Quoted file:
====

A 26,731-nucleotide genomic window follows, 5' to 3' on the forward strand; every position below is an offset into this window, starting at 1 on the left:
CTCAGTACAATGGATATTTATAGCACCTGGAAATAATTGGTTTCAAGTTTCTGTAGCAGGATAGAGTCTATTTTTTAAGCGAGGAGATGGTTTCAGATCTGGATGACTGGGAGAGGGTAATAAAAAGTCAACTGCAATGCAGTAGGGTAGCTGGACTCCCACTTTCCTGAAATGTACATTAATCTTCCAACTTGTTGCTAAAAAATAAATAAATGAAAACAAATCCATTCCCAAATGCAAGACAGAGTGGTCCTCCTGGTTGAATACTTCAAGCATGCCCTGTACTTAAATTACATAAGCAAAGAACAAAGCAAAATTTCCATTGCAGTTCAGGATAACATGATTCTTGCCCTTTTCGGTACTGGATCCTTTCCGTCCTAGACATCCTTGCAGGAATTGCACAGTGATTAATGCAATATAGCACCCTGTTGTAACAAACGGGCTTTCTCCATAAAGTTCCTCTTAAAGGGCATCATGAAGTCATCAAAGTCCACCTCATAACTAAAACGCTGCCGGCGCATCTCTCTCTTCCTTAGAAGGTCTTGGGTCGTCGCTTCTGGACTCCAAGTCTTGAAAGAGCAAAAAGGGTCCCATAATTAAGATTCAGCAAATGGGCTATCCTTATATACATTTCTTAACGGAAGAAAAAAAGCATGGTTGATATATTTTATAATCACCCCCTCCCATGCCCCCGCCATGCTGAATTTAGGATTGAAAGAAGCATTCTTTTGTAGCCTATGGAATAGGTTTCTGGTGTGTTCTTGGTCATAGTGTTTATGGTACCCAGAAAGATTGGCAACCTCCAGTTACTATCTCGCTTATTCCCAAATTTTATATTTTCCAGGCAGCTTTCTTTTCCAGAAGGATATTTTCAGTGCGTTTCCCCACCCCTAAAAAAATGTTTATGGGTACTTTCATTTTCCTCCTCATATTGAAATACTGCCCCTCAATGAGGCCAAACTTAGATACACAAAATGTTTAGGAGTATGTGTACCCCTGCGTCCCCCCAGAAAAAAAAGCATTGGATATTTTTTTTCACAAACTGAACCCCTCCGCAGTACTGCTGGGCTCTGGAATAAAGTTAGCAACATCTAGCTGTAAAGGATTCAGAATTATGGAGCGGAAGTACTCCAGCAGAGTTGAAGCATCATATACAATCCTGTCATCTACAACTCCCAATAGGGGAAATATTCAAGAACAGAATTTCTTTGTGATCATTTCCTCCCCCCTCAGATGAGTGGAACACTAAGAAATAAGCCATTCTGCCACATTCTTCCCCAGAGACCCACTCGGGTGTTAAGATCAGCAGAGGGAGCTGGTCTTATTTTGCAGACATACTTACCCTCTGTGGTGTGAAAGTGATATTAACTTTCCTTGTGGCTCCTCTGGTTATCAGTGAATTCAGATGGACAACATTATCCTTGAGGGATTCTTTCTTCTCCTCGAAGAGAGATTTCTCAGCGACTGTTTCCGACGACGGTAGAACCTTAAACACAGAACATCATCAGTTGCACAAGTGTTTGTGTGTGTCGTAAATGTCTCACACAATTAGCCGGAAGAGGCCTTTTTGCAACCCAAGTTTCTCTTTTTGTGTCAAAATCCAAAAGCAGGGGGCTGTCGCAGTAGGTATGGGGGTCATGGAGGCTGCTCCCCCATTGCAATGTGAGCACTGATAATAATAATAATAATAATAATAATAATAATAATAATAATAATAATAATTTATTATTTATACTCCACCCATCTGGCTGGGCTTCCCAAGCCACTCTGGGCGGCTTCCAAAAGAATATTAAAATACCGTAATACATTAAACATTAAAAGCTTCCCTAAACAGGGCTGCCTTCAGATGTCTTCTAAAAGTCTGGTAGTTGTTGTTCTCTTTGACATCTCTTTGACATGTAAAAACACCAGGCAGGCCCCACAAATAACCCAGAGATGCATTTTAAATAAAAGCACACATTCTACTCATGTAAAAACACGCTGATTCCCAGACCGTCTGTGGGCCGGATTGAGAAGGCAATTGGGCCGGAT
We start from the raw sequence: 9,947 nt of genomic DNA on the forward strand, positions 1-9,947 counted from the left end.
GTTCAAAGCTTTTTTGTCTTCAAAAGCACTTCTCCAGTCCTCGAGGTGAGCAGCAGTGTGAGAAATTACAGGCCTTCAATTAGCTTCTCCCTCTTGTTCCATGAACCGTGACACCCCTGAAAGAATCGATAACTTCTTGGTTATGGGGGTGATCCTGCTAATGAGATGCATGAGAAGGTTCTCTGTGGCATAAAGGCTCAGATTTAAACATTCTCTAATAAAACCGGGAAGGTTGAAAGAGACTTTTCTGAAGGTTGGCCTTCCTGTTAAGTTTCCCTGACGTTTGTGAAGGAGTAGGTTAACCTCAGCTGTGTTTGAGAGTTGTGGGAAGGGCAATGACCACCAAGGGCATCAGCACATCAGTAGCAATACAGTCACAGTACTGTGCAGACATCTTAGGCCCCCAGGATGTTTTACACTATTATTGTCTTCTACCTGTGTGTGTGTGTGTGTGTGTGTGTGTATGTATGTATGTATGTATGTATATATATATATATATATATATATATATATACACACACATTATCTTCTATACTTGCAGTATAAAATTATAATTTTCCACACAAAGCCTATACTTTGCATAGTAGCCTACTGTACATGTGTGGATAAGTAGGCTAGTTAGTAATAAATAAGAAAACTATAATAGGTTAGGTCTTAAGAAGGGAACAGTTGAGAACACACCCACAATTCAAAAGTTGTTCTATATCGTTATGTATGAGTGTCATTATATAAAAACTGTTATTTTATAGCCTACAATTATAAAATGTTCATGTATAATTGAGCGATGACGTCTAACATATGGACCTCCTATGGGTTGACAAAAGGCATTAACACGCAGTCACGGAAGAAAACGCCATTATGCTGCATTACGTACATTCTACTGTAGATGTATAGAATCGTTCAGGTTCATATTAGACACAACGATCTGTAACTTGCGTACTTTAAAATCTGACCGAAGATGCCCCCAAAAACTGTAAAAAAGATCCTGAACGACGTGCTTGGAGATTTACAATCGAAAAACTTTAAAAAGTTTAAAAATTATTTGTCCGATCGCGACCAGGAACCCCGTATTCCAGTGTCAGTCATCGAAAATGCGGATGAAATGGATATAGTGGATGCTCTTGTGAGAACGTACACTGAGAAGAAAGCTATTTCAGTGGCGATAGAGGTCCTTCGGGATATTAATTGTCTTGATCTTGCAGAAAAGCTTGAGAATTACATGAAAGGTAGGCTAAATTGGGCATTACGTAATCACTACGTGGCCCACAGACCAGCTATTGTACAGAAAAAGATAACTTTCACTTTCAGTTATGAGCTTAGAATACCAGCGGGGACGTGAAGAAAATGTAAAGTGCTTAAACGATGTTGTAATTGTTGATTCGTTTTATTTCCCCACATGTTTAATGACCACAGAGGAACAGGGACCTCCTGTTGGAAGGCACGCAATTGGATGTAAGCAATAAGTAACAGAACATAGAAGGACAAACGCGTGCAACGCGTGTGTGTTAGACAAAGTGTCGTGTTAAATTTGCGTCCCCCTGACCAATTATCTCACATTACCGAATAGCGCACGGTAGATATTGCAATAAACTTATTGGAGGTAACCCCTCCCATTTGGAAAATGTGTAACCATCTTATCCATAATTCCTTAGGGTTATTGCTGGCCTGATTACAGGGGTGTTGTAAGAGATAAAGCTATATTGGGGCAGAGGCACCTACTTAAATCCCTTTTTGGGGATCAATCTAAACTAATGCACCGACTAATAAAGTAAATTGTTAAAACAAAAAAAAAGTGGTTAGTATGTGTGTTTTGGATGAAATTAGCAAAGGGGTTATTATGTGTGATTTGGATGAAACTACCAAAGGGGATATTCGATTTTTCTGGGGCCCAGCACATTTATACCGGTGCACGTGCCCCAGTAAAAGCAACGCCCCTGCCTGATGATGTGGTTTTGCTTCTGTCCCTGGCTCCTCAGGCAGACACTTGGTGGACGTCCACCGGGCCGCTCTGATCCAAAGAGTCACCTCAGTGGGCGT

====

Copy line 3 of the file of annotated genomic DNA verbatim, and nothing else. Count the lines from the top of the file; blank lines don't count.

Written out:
We start from the raw sequence: 9,947 nt of genomic DNA on the forward strand, positions 1-9,947 counted from the left end.